April is recognized across the country as Parkinson’s Awareness Month and for those responsible for the care of a loved one with the condition, it may serve as a good time to evaluate how they provide care. This is especially true when it comes to looking at their living environment, as there are many small changes Parkinson’s care providers can make to help their loved one live more independently.
For starters, caregivers should pay attention to areas of the home that they may not always recognize as potential hazards. Floor rugs are particularly important to inspect because Parkinson’s patients often experience issues with mobility, so the rugs should be tacked down to help reduce the risk of tripping. Furniture should also be arranged in such a way that makes it easier for someone with Parkinson’s to get around the house, especially if they require the use of a walker or wheelchair.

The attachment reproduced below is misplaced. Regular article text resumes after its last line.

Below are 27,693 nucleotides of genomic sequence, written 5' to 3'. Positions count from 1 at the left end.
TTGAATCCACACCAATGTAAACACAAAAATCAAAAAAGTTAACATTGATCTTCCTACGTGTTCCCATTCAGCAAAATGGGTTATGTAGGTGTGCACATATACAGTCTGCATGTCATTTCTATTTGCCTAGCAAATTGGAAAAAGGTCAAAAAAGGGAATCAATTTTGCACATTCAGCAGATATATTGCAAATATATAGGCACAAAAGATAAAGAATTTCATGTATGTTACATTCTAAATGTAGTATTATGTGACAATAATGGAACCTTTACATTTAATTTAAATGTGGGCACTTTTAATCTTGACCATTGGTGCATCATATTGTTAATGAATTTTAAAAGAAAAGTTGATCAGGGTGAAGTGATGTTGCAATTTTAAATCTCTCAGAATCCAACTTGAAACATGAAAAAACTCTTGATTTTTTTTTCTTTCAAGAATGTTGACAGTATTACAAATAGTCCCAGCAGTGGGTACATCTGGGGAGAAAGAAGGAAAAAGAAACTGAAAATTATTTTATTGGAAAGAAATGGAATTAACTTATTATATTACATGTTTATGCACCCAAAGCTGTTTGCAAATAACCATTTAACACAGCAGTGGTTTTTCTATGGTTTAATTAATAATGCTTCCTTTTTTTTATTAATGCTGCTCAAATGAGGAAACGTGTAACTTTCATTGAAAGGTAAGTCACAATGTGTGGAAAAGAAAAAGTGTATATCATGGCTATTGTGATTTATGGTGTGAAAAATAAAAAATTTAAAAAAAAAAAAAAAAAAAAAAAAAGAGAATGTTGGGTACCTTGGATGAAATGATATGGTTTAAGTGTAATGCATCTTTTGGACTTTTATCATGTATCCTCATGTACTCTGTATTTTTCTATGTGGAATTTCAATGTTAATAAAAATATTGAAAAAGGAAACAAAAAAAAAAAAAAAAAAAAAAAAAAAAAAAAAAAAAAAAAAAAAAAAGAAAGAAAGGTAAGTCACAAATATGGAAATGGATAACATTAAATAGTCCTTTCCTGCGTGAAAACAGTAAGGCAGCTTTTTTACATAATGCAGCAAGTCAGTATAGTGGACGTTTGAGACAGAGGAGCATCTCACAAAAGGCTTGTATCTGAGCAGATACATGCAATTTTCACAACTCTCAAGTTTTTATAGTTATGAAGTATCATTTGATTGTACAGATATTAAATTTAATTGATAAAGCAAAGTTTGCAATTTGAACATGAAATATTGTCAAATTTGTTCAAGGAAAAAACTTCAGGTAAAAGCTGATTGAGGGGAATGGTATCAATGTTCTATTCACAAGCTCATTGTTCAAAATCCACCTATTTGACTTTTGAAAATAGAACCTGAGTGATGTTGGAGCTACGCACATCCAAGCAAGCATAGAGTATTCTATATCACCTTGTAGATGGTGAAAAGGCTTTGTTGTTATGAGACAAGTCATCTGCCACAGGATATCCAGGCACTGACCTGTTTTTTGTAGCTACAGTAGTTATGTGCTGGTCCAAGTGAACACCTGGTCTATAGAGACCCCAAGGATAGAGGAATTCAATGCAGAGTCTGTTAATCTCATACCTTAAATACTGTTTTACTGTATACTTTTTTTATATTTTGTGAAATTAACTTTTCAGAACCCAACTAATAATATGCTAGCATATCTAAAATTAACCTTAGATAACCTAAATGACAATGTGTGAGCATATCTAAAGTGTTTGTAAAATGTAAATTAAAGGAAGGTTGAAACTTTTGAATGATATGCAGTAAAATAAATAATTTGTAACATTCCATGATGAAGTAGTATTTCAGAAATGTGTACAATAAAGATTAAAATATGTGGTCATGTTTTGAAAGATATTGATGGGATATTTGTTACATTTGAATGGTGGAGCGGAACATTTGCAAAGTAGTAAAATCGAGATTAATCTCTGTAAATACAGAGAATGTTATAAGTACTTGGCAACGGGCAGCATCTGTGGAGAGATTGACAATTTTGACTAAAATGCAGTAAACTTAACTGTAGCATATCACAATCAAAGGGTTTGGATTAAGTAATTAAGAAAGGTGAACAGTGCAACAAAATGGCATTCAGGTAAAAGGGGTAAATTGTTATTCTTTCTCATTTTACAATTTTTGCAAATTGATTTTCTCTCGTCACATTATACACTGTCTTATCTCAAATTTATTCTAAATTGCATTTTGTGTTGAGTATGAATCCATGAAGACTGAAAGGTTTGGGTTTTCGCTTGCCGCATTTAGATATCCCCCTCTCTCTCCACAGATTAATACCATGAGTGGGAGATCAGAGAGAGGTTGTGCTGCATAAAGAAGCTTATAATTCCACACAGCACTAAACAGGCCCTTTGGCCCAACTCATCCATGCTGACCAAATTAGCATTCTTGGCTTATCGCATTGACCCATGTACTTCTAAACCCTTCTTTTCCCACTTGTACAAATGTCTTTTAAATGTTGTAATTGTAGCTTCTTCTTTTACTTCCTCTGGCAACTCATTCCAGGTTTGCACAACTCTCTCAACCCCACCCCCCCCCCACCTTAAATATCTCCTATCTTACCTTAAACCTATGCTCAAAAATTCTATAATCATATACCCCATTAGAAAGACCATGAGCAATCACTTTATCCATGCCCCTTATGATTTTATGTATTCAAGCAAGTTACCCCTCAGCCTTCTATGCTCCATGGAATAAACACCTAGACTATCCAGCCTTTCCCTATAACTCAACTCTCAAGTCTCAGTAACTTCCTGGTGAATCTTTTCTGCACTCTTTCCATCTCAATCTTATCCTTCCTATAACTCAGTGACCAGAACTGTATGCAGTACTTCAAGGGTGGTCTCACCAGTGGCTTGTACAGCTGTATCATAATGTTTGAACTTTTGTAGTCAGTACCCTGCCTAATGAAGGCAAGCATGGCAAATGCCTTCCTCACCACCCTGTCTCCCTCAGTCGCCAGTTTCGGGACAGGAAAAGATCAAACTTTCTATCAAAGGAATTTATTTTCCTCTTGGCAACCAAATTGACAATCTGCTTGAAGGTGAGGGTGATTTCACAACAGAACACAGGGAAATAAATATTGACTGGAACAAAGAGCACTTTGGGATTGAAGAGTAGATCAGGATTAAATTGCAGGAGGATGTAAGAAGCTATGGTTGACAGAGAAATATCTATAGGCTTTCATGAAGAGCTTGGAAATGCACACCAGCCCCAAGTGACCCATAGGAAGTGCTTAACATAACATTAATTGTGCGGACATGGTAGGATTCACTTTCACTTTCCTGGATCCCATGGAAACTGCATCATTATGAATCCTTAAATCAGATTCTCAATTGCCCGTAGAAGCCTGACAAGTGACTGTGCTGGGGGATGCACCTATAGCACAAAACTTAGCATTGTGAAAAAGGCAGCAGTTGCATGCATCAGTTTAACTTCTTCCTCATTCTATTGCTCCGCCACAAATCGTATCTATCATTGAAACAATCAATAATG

Aside from safety, there are other concerns for Parkinson’s care providers. For instance, patients will want to retain as much independence as possible, so it’s important to implement changes around the house that make activities of daily living easier. Making kitchen drawers easier to open is a good first step, as is adding grab bars to the bathroom and looking for adaptive handles for objects like toothbrushes and other essentials.